The air quality in Norway’s capital city has improved significantly over the last 50 years. However, challenges remain to meet stricter regulations.
Despite a rapid growth in population, Oslo’s air quality has improved over the past five decades.
Why air quality in Oslo matters
As an asthma sufferer, I have appreciated the clean air of Norwegian cities compared to British cities. But the air isn’t perfect and this is especially true during the winter.
Exposure to nitrogen dioxide and particulate matter over both the short-term and long-term has adverse effects on people with pre-existing asthma and other respiratory illnesses.
But poor air quality isn’t just an issue for asthma sufferers. Studies have shown that there is a causal relationship between a long-term exposure to air pollutants and the development of respiratory illnesses.
Air quality improvements in Oslo
Other air quality improvements have been due to the introduction of fees for studded tires, environmental speed limits and measures to prevent road dust.
In 2016, laws on the limits for airborne particulate matter were made stricter. As a result, Oslo’s city council set ambitious goals below the limits suggested by the health authorities.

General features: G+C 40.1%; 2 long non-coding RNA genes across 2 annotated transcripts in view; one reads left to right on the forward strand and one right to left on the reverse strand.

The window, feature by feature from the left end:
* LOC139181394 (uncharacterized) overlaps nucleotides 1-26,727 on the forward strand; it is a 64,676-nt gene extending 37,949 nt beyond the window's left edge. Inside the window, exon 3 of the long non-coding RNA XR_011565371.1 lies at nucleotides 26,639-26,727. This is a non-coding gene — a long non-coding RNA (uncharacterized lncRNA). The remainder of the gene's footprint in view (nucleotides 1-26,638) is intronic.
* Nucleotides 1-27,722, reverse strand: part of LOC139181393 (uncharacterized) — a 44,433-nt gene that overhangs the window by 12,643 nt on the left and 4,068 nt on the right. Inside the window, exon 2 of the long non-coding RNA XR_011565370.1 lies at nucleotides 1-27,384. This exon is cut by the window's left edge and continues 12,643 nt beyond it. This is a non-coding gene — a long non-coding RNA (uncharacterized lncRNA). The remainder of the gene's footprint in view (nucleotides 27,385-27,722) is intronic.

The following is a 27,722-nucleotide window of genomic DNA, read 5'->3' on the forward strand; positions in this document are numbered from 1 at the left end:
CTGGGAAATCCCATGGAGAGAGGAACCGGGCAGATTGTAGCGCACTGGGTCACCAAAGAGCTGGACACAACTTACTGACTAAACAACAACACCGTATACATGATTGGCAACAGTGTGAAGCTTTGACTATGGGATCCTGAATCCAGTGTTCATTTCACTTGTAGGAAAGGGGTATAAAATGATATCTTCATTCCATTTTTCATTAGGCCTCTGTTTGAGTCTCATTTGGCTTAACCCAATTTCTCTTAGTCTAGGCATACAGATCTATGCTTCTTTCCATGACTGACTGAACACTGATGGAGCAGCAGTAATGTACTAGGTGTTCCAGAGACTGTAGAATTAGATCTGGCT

Oslo’s biggest pollutants today
Nowadays, road traffic and the use of wood-fired ovens during dry and cold periods of the winter are the main reasons for days that exceed the air quality limits.
Nitrogen dioxide originates predominantly from exhaust fumes, especially from diesel-powered vehicles. The main sources of dust particles are road dust from pavement wear and from wood burning.
Construction and ship-related industries including port activities also contribute, as does pollution carried into Oslo by wind currents.
Measuring Oslo’s air quality
13 observation stations measure the makeup of ambient air in many of Oslo's districts. The closest to the city centre are Hjortnes, Loallmenningen and Sofienbergparken.
The collected data is publicly available at www.luftkvalitet.info/oslo. Historic data is also available.
In February 2018, the City Council adopted a revised action plan for better air quality featuring more than 40 points. Both immediate steps and long-term measures were included.
General measures include the environmental differentiation of vehicles, emission reductions from Oslo port, measures for the transition to electric vans, and measures to reduce emissions from wood burning.
The municipality has a contingency plan for times when high levels of nitrogen dioxide cover large areas of the city. In such situations, emergency measures such as diesel bans can be implemented if needed.